Zhejiang Province Key Laboratory of Anti cancer Drug Research

Hangzhou, China

Zhejiang Province Key Laboratory of Anti cancer Drug Research

Hangzhou, China

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Chen Z.,Zhejiang Cancer Hospital | Chen Z.,Zhejiang Province Key Laboratory of Anti Cancer Drug Research | Zheng S.,Zhejiang Province Key Laboratory of Anti Cancer Drug Research | Li L.,Zhejiang Province Key Laboratory of Anti Cancer Drug Research | Jiang H.,Zhejiang Province Key Laboratory of Anti Cancer Drug Research
Current Drug Metabolism | Year: 2014

Flavonoids are naturally occurring polyphenols, which are widely taken in diets, supplements and herbal medicines. Epidemiological studies have shown a flavonoid-rich diet is associated with the decrease in incidence of a range of diseases. Pharmacological evidences also reveal flavonoids display anti-oxidant, anti-allergic, anti-cancer, anti-inflammatory, anti-microbial and anti-diarrheal activities. Therefore, it is critical to study the biotransformation and disposition of flavonoids in human. This review summarizes the major metabolism pathways of flavonoids in human. First, lactase-phlorizin hydrolase (LPH) and human intestinal microflora mediate the hydrolysis of flavonoid glycosides, which is recognized as the first and determinant step in the absorption of flavonoids. Second, phase II metabolic enzymes (UGTs, SULTs and COMT) dominate the metabolism of flavonoids in vivo. UGTs are the most major contributors, followed by SULTs and COMT. By contrast, phase I metabolism pathway mediated by CYPs only plays a minor role. Third, the coupling of transporters (such as BCRP and MRPs) and phase II enzymes (UGTs and SULTs) plays an important role in the disposition of flavonoids, especially in the enteroenteric and enterohepatic circulations. Thus, all the above factors should be taken into consideration when studying pharmacokinetics of flavonoids. Here we describe a comprehensive metabolism profile of flavonoids, which will enhance our understanding of the mechanisms underlying the disposition and pharmacological effects of flavonoids in vivo. © 2014 Bentham Science Publishers.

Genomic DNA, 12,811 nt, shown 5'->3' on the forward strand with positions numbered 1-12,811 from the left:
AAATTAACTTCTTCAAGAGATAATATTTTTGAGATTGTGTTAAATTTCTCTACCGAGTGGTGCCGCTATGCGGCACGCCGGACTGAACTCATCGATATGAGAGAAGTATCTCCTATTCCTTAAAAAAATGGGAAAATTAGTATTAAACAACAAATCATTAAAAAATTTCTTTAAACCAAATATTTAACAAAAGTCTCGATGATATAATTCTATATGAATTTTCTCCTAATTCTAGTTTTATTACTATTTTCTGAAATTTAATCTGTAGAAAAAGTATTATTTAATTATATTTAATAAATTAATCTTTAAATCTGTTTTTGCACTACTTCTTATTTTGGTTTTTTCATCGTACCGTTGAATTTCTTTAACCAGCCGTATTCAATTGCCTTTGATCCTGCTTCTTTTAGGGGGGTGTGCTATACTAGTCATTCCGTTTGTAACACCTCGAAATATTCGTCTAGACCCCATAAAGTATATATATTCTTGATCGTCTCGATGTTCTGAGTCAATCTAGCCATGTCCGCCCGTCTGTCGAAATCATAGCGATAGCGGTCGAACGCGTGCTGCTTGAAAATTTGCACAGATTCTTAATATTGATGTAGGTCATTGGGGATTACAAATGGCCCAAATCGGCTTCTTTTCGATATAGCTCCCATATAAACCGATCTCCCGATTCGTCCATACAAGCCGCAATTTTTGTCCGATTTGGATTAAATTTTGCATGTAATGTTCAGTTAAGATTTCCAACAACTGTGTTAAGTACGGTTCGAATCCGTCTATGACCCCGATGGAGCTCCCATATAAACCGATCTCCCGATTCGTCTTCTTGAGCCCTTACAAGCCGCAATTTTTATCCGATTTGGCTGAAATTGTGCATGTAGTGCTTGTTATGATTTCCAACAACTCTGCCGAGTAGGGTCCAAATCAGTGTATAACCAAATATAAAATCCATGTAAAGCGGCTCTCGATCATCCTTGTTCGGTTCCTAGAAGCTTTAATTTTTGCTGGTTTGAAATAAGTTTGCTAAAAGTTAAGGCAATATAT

Ma L.,Zhejiang Province Key Laboratory of Anti cancer Drug Research | Qin Y.,Zhejiang Province Key Laboratory of Anti cancer Drug Research | Shen Z.,Zhejiang Province Key Laboratory of Anti cancer Drug Research | Hu H.,Zhejiang Province Key Laboratory of Anti cancer Drug Research | And 4 more authors.
Biological and Pharmaceutical Bulletin | Year: 2015